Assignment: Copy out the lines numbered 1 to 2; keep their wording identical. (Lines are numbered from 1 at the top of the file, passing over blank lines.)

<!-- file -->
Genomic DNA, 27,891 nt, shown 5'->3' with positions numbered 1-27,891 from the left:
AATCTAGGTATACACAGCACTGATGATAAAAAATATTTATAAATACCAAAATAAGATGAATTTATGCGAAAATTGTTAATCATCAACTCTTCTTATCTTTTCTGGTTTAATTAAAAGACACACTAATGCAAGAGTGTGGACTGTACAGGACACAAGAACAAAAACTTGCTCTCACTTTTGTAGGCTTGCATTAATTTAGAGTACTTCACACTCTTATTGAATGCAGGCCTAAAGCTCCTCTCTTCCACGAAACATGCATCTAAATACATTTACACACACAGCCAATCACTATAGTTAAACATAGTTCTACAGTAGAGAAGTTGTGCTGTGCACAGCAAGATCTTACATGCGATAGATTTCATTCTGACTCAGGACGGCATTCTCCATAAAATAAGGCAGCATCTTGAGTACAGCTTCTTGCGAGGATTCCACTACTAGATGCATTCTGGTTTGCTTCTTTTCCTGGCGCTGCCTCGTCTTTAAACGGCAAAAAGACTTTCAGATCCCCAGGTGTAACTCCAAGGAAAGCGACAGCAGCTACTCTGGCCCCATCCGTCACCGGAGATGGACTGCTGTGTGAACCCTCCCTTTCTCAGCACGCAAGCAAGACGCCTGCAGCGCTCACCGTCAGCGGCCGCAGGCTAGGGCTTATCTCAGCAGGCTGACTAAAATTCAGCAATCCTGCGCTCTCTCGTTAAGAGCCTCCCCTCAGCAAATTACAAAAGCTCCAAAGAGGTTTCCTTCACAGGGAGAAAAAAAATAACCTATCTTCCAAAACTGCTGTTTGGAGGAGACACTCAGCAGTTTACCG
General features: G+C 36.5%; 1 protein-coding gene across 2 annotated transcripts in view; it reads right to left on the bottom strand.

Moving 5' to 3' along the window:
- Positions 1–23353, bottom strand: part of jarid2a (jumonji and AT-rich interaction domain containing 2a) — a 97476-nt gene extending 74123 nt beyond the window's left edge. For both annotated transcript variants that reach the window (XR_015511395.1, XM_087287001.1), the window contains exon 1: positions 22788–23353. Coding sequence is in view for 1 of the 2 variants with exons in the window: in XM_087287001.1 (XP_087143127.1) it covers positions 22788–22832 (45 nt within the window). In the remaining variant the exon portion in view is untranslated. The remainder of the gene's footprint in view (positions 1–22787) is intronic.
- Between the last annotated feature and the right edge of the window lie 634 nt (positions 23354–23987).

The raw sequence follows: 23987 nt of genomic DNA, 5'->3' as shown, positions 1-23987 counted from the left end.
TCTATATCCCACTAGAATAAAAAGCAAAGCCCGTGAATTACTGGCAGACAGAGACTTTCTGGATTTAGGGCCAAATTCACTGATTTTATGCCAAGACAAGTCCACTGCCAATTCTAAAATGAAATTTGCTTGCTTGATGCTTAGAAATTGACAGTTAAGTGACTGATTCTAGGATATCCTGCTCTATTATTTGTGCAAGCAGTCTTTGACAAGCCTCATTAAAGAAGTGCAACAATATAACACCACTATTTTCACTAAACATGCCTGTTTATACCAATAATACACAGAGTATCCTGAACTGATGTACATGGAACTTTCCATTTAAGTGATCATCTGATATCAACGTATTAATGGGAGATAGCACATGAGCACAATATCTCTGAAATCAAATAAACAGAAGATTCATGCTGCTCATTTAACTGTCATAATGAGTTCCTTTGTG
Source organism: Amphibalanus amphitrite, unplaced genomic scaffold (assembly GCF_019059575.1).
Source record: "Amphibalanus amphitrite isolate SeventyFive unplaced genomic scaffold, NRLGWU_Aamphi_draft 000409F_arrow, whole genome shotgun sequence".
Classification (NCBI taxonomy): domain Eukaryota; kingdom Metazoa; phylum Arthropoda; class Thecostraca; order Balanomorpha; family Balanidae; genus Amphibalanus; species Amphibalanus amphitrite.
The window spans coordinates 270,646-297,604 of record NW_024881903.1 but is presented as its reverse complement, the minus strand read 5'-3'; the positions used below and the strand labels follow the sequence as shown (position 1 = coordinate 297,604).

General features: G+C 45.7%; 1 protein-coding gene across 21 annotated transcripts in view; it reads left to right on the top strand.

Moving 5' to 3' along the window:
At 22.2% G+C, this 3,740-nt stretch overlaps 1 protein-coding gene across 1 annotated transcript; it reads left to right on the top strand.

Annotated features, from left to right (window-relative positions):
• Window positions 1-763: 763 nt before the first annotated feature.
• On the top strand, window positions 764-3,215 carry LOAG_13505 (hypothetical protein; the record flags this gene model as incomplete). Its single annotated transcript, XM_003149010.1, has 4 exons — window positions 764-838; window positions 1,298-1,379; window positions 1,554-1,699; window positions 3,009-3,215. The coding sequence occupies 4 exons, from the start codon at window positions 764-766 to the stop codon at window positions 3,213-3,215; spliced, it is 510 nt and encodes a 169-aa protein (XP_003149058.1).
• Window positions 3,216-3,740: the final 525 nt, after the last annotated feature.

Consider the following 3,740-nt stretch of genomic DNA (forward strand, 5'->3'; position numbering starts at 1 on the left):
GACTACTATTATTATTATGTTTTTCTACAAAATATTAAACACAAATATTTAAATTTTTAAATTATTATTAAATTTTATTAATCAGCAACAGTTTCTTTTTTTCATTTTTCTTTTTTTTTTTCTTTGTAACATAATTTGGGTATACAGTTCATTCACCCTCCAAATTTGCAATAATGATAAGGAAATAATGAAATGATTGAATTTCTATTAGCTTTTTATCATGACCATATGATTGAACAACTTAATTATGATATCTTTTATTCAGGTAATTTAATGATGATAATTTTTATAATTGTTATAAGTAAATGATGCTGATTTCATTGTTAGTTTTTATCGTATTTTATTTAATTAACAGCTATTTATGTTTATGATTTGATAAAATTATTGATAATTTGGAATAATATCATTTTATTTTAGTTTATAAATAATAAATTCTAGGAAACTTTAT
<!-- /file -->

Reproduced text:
Genomic DNA, 27,891 nt, shown 5'->3' with positions numbered 1-27,891 from the left:
AATCTAGGTATACACAGCACTGATGATAAAAAATATTTATAAATACCAAAATAAGATGAATTTATGCGAAAATTGTTAATCATCAACTCTTCTTATCTTTTCTGGTTTAATTAAAAGACACACTAATGCAAGAGTGTGGACTGTACAGGACACAAGAACAAAAACTTGCTCTCACTTTTGTAGGCTTGCATTAATTTAGAGTACTTCACACTCTTATTGAATGCAGGCCTAAAGCTCCTCTCTTCCACGAAACATGCATCTAAATACATTTACACACACAGCCAATCACTATAGTTAAACATAGTTCTACAGTAGAGAAGTTGTGCTGTGCACAGCAAGATCTTACATGCGATAGATTTCATTCTGACTCAGGACGGCATTCTCCATAAAATAAGGCAGCATCTTGAGTACAGCTTCTTGCGAGGATTCCACTACTAGATGCATTCTGGTTTGCTTCTTTTCCTGGCGCTGCCTCGTCTTTAAACGGCAAAAAGACTTTCAGATCCCCAGGTGTAACTCCAAGGAAAGCGACAGCAGCTACTCTGGCCCCATCCGTCACCGGAGATGGACTGCTGTGTGAACCCTCCCTTTCTCAGCACGCAAGCAAGACGCCTGCAGCGCTCACCGTCAGCGGCCGCAGGCTAGGGCTTATCTCAGCAGGCTGACTAAAATTCAGCAATCCTGCGCTCTCTCGTTAAGAGCCTCCCCTCAGCAAATTACAAAAGCTCCAAAGAGGTTTCCTTCACAGGGAGAAAAAAAATAACCTATCTTCCAAAACTGCTGTTTGGAGGAGACACTCAGCAGTTTACCG